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Torah Commentary
Sh'mini (March 29, 2008)

Rachel Brumberg, Assistant Director of Lifelong Learning

n the first part of this week’s Torah portion, Parashat Sh’mini (Leviticus 9-11), Moses instructs the Israelites with great detail on how to make sacrificial offerings to God. Once this ritual has been performed correctly, Aaron blesses the Israelites, and the divine presence appears before them; the Israelites respond with both jubilation and reverence. Next, when Aaron’s sons, Nadav and Abihu, perform their own offering to God instead of following Moses’ direction, they are punished by death. The final part of the parashah details the laws of kashrut and cleanliness. Rules are given to determine which land animals, water creatures, birds and bugs it is permissible to eat. Also explained here is that contact with animal carcasses will render a person or another object unclean for a period of time and, therefore, must be avoided. The portion ends with a proof-text from God as to why we must follow all of these laws: “You shall sanctify yourselves and be holy, for I am holy.” (Leviticus 11:44) In the Torah a clear connection exists between keeping the laws and being holy, but how can we relate to this idea today?

In between the laws of sacrifice and the laws of kashrut God tells Aaron that the priestly actions always should be done with a clear mind:

This is a law for all time throughout the ages, for you must distinguish between the sacred and the profane and between the unclean and the clean; and you must teach the Israelites all the laws which the Lord has imparted to them through Moses. (Leviticus 10:9-11)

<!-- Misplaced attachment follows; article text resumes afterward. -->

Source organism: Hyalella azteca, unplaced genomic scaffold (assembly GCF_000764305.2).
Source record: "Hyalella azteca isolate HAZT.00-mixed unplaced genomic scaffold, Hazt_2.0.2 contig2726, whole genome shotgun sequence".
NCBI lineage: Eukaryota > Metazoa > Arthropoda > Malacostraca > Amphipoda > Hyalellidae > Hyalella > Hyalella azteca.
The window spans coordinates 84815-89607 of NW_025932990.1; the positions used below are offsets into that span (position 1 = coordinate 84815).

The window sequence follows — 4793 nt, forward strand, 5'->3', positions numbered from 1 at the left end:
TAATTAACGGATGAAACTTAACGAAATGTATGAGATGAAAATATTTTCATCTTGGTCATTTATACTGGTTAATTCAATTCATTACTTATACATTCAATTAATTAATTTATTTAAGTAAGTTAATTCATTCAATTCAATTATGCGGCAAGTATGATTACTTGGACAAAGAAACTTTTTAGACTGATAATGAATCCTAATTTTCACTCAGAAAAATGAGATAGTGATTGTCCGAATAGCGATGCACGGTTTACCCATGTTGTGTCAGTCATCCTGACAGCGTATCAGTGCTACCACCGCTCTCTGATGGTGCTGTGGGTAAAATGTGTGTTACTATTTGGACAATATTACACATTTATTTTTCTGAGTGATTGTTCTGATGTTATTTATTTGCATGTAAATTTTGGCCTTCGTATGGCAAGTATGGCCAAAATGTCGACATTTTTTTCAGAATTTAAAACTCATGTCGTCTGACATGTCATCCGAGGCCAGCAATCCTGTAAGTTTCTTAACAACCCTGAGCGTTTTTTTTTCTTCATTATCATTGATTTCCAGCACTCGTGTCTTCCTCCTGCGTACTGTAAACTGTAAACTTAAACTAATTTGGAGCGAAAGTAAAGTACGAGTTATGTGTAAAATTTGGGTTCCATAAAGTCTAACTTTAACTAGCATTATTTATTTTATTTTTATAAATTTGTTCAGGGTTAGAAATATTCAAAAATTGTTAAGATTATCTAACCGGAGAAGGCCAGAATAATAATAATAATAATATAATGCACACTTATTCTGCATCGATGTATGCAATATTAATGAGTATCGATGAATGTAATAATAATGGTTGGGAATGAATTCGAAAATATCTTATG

Ever since the destruction of the Second Temple in 70 C.E., we no longer are able to fulfill any commandments that involve ritual sacrifices. And many Jews today do not choose to use the laws of kashrut as a literal guide for what to eat. But we all do make judgments and in our own ways — sometimes individually and sometimes as a community — make decisions on what is good and what is bad, how to give thanks without performing a ritual sacrifice, and what to eat without necessarily having anyone tell us it is “kosher.” If we are not looking at the Torah as a literary blueprint to guide our lives, then is it possible to distinguish between the sacred and profane in an attempt to be holy? Is it even necessary or relevant to make this distinction today?

In my mind, the answer to these questions is “yes.” When one goes through life without noting the highs and the lows, something is lost, and a certain numbness sets in. If special days or milestones — Shabbat, High Holy Days, birthdays, anniversaries, memorials, personal accomplishments — pass without distinction or commemoration and are treated like any other day, then we lose the sense of “specialness” or holiness associated with these occasions. Furthermore, if we never make distinctions between days, then we run the risk of losing track of time as one day blends into the next. The search for the holy or sacred within actions, people and events adds depth and meaning; finding such a spark is what distinguishes the sacred from the profane.

While we no longer can perform sacrifices to give thanks to God, new ways of expressing appreciation exist, whether it be participating in synagogue prayer services, donating money to a cause or volunteering time to tikkun olam (social service) projects. So too, many people have chosen to redefine the idea of kashrut to meet standards of socially conscious and organic farming when determining if something is “clean” or “unclean” before eating. This type of active participation in the day-to-day by questioning motives and determining their value clearly leads us to distinguish between the sacred and the profane. It also causes us to be more aware of our actions, decisions and surroundings. Perhaps it is this keen awareness and the ability to distinguish between the sacred and profane, clean and unclean, that today proves relevant and links us back to God’s admonition to be holy.

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